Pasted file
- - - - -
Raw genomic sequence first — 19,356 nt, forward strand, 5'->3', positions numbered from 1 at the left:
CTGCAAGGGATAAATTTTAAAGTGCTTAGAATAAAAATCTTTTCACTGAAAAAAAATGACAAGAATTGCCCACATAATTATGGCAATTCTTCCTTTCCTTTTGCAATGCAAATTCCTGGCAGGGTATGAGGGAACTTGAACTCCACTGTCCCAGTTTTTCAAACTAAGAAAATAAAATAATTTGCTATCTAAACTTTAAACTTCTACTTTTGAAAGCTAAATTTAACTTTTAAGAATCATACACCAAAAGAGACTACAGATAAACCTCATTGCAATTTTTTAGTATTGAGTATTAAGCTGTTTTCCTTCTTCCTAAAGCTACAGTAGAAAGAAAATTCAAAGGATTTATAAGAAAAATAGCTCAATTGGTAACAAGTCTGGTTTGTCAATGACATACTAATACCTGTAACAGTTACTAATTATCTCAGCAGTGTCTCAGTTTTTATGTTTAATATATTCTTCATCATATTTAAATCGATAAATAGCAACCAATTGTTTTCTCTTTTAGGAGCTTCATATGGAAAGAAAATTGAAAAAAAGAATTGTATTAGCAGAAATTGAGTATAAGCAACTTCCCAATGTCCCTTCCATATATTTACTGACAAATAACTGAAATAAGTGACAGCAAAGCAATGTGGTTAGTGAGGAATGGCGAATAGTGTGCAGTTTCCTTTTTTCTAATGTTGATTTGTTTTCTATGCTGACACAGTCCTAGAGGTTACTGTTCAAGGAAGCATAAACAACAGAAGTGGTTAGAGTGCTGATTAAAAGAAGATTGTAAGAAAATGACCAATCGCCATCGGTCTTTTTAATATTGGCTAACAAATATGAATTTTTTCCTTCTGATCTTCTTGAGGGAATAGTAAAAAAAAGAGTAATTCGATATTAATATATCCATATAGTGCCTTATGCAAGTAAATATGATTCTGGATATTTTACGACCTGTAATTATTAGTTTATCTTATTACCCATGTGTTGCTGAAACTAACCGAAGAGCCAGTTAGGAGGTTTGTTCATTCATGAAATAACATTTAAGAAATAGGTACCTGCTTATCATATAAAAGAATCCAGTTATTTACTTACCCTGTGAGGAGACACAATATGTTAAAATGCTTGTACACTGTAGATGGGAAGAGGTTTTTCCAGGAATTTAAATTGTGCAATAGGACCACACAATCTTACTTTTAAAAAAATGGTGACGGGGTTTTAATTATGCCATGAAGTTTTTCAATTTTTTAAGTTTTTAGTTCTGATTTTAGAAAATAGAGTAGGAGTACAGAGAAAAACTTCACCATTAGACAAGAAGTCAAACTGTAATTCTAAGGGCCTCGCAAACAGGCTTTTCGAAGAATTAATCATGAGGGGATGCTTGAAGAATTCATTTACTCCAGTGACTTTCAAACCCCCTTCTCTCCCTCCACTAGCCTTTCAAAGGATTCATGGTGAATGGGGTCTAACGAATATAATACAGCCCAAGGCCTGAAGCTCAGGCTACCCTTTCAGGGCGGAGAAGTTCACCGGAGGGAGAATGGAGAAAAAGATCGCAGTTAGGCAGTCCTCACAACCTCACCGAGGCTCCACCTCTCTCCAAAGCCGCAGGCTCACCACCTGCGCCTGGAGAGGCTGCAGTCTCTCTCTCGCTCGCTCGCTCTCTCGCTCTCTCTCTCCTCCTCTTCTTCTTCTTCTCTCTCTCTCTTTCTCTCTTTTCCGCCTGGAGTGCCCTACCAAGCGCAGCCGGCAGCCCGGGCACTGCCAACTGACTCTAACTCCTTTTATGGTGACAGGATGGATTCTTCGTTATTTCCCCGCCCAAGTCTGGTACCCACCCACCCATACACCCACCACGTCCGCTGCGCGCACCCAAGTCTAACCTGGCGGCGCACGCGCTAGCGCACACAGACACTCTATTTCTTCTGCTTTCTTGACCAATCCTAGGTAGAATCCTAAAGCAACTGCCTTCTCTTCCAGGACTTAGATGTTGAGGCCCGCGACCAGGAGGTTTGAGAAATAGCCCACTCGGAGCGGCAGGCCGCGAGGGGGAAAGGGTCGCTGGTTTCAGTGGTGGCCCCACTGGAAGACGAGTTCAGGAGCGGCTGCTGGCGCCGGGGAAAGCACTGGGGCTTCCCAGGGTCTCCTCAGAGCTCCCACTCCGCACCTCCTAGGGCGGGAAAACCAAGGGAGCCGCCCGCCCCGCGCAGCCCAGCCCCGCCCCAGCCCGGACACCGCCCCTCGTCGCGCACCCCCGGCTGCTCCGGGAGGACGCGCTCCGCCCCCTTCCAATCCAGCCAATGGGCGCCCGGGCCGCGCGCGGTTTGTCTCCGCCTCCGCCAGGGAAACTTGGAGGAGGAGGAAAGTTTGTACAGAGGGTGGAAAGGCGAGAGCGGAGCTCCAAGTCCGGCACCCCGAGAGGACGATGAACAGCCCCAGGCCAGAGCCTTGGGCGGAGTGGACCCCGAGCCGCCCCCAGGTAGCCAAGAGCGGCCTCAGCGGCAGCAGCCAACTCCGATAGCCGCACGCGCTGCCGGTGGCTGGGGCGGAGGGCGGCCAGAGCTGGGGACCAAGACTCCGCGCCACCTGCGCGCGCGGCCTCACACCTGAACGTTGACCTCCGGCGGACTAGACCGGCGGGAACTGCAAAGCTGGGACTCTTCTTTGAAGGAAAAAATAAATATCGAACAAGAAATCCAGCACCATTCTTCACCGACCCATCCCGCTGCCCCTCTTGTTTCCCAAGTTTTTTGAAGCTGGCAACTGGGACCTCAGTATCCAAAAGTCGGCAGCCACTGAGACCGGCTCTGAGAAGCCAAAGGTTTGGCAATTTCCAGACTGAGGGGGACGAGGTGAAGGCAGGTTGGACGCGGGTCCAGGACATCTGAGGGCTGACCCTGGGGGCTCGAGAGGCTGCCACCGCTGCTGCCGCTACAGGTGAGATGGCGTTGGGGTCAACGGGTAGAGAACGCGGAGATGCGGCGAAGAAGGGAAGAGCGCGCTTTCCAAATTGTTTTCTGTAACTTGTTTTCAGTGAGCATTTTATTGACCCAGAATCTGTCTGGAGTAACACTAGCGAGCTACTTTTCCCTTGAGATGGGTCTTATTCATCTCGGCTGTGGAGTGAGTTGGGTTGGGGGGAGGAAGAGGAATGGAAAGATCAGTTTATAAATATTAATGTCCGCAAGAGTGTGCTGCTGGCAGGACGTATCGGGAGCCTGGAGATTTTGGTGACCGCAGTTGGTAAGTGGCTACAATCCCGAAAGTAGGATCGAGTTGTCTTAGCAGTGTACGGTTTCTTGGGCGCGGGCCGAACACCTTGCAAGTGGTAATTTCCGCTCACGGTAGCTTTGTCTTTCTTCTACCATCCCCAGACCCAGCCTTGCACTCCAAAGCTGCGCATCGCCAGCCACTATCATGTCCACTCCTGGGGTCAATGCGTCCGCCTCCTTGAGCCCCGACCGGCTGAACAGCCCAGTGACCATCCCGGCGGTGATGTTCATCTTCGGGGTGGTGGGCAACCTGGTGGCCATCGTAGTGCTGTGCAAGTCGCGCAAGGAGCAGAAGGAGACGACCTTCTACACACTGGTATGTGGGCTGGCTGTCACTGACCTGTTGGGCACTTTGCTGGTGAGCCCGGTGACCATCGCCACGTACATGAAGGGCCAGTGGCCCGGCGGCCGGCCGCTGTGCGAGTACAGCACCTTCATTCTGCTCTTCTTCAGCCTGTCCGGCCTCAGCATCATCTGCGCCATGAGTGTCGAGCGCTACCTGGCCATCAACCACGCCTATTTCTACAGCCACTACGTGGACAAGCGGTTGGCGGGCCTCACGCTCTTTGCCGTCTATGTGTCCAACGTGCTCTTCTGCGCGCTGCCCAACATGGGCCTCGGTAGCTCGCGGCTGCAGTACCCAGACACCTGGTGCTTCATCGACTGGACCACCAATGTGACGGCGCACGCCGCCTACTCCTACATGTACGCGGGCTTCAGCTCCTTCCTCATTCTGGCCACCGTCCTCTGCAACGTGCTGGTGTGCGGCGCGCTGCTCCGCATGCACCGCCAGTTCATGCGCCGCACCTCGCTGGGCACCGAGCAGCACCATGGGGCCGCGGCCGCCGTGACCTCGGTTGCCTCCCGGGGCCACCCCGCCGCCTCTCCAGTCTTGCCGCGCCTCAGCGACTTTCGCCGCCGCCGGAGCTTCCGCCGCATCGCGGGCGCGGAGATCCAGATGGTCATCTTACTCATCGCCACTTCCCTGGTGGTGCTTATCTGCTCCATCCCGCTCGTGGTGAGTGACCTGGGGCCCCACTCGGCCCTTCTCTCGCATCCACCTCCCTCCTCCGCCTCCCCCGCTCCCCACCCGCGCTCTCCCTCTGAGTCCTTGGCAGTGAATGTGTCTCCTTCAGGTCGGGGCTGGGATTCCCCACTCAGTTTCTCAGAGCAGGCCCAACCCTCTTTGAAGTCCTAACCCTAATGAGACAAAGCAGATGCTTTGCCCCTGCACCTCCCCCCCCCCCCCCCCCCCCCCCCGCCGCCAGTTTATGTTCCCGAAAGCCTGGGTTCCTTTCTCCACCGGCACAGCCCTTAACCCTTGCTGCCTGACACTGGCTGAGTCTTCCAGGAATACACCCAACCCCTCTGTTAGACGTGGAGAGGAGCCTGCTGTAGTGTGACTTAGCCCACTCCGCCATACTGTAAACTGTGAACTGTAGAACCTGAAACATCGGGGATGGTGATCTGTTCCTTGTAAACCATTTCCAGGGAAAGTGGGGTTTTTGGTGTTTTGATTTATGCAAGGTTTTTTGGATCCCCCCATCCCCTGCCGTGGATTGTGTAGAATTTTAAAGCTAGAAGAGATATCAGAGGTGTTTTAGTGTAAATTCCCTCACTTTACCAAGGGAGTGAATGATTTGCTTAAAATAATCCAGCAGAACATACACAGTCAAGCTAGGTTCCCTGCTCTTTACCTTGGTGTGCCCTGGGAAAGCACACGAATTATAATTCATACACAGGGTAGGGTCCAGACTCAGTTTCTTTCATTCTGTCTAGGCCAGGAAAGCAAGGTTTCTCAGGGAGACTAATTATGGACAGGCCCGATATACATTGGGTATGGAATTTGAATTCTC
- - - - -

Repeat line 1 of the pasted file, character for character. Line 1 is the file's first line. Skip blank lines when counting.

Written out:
Raw genomic sequence first — 19,356 nt, forward strand, 5'->3', positions numbered from 1 at the left: